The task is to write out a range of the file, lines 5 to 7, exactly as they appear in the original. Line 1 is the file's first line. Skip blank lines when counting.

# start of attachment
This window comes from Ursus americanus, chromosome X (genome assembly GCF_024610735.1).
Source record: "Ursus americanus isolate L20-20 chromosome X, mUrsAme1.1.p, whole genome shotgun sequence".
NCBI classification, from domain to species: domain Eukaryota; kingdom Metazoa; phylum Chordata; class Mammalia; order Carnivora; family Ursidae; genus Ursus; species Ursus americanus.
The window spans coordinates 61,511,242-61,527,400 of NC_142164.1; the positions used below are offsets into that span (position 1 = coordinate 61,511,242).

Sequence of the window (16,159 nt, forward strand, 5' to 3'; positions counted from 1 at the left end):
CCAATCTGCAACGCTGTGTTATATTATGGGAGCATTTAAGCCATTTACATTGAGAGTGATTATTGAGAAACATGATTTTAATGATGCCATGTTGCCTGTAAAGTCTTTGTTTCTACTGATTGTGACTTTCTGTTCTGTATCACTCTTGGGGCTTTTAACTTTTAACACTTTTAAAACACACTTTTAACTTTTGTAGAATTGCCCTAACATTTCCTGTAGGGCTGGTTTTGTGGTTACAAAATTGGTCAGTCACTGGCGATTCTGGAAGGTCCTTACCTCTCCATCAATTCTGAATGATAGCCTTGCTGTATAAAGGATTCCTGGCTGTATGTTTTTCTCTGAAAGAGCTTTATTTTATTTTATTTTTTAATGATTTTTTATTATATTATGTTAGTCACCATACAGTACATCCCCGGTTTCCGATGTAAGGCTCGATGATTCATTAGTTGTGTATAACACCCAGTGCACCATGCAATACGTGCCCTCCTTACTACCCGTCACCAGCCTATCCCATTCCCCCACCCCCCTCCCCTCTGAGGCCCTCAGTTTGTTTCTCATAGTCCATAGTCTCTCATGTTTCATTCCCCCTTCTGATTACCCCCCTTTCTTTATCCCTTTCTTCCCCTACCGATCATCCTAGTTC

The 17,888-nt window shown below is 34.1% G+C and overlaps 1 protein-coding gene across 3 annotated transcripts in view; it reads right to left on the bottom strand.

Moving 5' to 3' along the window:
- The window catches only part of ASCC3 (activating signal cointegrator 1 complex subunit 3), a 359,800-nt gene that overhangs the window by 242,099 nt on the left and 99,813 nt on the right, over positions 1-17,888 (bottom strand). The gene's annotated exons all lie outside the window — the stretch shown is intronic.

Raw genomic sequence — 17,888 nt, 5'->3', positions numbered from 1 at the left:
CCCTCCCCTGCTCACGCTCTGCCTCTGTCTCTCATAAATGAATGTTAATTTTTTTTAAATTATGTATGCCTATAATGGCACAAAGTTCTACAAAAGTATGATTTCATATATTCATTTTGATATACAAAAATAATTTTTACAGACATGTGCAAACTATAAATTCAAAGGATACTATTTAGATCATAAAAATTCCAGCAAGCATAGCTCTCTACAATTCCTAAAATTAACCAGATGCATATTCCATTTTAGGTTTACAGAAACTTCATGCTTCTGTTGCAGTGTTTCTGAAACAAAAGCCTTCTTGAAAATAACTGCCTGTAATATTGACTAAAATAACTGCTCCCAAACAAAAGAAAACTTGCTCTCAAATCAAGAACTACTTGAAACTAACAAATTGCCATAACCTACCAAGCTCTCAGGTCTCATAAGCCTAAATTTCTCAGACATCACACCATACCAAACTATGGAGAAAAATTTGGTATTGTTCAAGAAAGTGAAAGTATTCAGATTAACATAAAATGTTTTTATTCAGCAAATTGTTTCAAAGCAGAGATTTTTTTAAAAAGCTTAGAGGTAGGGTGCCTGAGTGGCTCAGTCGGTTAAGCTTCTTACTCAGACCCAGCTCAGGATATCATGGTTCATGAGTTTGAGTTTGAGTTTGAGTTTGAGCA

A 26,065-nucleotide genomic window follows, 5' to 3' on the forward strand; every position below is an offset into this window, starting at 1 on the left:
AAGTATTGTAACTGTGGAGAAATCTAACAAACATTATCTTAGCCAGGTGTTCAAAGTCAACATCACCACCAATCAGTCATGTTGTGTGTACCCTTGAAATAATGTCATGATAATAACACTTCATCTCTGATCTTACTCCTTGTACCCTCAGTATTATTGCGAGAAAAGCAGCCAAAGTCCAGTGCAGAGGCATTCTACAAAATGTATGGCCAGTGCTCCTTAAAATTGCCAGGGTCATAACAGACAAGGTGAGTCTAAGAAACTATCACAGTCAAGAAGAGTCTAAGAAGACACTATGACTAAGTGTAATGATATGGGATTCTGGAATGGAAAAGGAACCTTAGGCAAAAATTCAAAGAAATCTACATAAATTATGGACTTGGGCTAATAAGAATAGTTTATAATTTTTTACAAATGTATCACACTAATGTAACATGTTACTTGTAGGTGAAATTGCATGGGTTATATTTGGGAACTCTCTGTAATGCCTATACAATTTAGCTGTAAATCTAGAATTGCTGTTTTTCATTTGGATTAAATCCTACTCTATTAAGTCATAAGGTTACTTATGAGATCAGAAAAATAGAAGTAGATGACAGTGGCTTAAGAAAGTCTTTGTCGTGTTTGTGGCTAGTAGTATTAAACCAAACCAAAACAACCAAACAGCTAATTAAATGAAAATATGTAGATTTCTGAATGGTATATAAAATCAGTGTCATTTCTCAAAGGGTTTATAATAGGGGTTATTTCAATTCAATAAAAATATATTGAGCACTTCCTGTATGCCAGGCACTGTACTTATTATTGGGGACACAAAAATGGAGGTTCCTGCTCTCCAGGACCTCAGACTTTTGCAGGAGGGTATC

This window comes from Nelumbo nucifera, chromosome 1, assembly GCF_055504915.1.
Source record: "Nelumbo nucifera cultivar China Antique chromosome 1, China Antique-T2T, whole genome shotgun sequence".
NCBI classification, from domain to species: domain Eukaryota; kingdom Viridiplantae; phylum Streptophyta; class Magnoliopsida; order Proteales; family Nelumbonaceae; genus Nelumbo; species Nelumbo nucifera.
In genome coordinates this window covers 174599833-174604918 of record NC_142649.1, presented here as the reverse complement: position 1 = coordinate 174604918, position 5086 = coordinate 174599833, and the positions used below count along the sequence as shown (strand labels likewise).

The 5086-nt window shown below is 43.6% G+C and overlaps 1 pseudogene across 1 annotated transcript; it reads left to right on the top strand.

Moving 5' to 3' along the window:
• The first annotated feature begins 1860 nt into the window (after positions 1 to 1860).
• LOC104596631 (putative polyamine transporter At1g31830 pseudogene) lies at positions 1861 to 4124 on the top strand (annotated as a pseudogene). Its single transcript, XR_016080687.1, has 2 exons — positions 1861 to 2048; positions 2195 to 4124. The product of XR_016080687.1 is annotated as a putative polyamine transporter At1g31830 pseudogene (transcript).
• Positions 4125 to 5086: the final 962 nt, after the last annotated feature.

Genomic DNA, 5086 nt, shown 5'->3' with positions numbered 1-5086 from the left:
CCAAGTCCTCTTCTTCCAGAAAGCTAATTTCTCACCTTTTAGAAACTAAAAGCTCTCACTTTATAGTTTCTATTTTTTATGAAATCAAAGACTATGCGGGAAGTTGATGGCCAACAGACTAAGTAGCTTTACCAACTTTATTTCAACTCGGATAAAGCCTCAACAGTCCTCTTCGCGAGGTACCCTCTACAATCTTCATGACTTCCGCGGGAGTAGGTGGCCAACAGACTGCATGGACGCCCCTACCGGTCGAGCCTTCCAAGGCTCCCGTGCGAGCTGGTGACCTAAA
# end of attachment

Sequence of the window (16,159 nt, forward strand, 5' to 3'; positions counted from 1 at the left end):
CCAATCTGCAACGCTGTGTTATATTATGGGAGCATTTAAGCCATTTACATTGAGAGTGATTATTGAGAAACATGATTTTAATGATGCCATGTTGCCTGTAAAGTCTTTGTTTCTACTGATTGTGACTTTCTGTTCTGTATCACTCTTGGGGCTTTTAACTTTTAACACTTTTAAAACACACTTTTAACTTTTGTAGAATTGCCCTAACATTTCCTGTAGGGCTGGTTTTGTGGTTACAAAATTGGTCAGTCACTGGCGATTCTGGAAGGTCCTTACCTCTCCATCAATTCTGAATGATAGCCTTGCTGTATAAAGGATTCCTGGCTGTATGTTTTTCTCTGAAAGAGCTTTATTTTATTTTATTTTTTAATGATTTTTTATTATATTATGTTAGTCACCATACAGTACATCCCCGGTTTCCGATGTAAGGCTCGATGATTCATTAGTTGTGTATAACACCCAGTGCACCATGCAATACGTGCCCTCCTTACTACCCGTCACCAGCCTATCCCATTCCCCCACCCCCCTCCCCTCTGAGGCCCTCAGTTTGTTTCTCATAGTCCATAGTCTCTCATGTTTCATTCCCCCTTCTGATTACCCCCCTTTCTTTATCCCTTTCTTCCCCTACCGATCATCCTAGTTC

The 17,888-nt window shown below is 34.1% G+C and overlaps 1 protein-coding gene across 3 annotated transcripts in view; it reads right to left on the bottom strand.